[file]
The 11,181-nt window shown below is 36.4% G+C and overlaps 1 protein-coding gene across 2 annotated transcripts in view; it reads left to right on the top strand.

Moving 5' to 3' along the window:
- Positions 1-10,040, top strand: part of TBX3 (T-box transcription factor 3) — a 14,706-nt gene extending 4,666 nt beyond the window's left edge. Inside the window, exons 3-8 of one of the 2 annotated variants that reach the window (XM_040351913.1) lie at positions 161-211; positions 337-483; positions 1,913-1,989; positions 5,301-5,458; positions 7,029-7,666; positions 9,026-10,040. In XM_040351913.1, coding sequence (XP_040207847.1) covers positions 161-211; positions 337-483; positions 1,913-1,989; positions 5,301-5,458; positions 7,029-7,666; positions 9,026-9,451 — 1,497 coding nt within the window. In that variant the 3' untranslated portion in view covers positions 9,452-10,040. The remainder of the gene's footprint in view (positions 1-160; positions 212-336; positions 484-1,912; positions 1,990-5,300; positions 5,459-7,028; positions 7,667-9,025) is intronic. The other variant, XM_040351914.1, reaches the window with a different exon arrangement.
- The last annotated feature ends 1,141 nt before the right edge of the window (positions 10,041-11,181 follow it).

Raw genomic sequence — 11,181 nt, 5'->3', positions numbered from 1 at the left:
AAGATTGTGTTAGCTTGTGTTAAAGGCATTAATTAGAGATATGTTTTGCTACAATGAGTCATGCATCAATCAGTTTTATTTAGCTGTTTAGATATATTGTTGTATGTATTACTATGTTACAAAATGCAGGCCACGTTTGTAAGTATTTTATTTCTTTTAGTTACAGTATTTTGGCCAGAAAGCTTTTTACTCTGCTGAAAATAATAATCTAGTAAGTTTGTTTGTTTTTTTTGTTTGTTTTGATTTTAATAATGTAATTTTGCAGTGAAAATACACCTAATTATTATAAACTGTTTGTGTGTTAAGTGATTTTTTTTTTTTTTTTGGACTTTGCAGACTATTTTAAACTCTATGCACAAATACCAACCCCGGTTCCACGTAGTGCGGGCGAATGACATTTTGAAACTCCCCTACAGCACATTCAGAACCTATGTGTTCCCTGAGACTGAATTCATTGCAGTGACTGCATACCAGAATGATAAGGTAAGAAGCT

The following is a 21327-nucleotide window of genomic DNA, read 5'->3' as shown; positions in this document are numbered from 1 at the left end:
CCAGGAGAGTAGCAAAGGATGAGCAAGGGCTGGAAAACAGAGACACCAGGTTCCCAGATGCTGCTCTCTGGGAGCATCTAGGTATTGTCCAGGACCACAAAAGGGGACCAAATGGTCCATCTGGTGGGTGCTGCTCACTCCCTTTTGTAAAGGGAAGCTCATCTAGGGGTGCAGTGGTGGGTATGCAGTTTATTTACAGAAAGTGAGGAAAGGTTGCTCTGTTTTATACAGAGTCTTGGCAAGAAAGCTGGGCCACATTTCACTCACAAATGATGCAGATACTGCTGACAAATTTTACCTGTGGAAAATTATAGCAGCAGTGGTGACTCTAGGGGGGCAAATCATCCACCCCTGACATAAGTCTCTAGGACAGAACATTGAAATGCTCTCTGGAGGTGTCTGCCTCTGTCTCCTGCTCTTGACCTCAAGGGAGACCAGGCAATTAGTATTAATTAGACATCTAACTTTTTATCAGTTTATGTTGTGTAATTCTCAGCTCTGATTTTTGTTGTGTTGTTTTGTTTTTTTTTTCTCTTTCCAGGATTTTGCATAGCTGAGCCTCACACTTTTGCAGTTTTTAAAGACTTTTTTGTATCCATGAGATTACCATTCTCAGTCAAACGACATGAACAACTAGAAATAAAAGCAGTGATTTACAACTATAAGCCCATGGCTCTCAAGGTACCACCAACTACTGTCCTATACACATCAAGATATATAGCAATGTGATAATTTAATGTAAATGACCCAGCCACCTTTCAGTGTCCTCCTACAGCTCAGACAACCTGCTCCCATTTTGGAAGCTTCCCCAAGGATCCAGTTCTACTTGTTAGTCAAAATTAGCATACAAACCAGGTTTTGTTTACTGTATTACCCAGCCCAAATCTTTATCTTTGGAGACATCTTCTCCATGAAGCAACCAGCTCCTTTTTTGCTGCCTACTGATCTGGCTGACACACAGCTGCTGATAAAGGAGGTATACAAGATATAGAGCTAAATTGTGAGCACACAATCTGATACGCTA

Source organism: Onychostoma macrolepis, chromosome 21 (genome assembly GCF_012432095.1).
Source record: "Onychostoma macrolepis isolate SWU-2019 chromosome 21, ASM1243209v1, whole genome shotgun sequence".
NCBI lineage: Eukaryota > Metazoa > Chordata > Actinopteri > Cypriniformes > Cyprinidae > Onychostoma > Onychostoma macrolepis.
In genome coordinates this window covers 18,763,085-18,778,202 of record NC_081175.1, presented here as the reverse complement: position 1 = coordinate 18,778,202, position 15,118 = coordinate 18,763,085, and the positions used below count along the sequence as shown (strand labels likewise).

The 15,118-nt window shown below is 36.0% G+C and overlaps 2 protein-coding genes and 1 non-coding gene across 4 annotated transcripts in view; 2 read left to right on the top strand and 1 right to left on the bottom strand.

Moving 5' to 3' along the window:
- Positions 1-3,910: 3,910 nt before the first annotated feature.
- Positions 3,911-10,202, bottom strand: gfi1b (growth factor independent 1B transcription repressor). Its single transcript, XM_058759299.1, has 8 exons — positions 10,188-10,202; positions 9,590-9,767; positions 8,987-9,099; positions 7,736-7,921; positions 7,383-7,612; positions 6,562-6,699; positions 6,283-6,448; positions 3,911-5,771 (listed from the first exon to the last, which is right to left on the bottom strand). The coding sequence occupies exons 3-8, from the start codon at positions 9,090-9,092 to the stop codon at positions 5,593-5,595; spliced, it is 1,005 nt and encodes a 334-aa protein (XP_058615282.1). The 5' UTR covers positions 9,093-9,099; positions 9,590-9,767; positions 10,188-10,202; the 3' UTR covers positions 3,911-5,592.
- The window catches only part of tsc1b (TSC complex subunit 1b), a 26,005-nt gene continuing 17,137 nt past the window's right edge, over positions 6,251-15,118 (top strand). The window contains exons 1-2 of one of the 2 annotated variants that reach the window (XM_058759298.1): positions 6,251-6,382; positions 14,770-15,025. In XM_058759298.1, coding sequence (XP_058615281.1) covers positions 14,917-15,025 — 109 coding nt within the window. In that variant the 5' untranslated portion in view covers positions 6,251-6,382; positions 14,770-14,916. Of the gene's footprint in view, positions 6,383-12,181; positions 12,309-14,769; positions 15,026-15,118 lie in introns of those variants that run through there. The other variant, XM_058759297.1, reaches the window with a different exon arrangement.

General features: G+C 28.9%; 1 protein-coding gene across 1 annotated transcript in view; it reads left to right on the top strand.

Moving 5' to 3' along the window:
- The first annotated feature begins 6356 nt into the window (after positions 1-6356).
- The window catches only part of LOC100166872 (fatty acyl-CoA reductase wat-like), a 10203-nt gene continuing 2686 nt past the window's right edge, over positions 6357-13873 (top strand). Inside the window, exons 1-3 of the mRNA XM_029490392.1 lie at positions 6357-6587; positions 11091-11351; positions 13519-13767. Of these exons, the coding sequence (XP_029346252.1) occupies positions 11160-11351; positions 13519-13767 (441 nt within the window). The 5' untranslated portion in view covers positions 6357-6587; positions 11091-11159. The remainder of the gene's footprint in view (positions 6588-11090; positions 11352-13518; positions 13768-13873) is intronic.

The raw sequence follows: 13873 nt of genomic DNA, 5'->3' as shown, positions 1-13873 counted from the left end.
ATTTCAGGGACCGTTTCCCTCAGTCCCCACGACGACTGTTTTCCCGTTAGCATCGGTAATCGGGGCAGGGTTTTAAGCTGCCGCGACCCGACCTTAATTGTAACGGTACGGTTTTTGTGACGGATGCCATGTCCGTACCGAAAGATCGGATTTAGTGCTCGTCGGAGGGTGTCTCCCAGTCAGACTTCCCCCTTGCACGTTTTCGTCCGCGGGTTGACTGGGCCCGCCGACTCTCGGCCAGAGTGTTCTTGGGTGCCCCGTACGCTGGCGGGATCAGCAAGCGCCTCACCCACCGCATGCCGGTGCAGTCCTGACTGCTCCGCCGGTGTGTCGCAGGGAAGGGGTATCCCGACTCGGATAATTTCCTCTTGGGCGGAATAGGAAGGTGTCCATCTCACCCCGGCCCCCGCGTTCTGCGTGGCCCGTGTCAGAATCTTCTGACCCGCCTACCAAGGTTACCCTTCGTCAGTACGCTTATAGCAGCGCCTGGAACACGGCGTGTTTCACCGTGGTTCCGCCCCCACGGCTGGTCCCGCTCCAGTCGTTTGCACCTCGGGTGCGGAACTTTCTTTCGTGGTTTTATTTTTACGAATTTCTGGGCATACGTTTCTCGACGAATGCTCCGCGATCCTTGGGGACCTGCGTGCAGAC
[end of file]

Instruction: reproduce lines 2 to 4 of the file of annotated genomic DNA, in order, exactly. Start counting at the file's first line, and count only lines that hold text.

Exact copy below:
Moving 5' to 3' along the window:
- Positions 1-10,040, top strand: part of TBX3 (T-box transcription factor 3) — a 14,706-nt gene extending 4,666 nt beyond the window's left edge. Inside the window, exons 3-8 of one of the 2 annotated variants that reach the window (XM_040351913.1) lie at positions 161-211; positions 337-483; positions 1,913-1,989; positions 5,301-5,458; positions 7,029-7,666; positions 9,026-10,040. In XM_040351913.1, coding sequence (XP_040207847.1) covers positions 161-211; positions 337-483; positions 1,913-1,989; positions 5,301-5,458; positions 7,029-7,666; positions 9,026-9,451 — 1,497 coding nt within the window. In that variant the 3' untranslated portion in view covers positions 9,452-10,040. The remainder of the gene's footprint in view (positions 1-160; positions 212-336; positions 484-1,912; positions 1,990-5,300; positions 5,459-7,028; positions 7,667-9,025) is intronic. The other variant, XM_040351914.1, reaches the window with a different exon arrangement.
- The last annotated feature ends 1,141 nt before the right edge of the window (positions 10,041-11,181 follow it).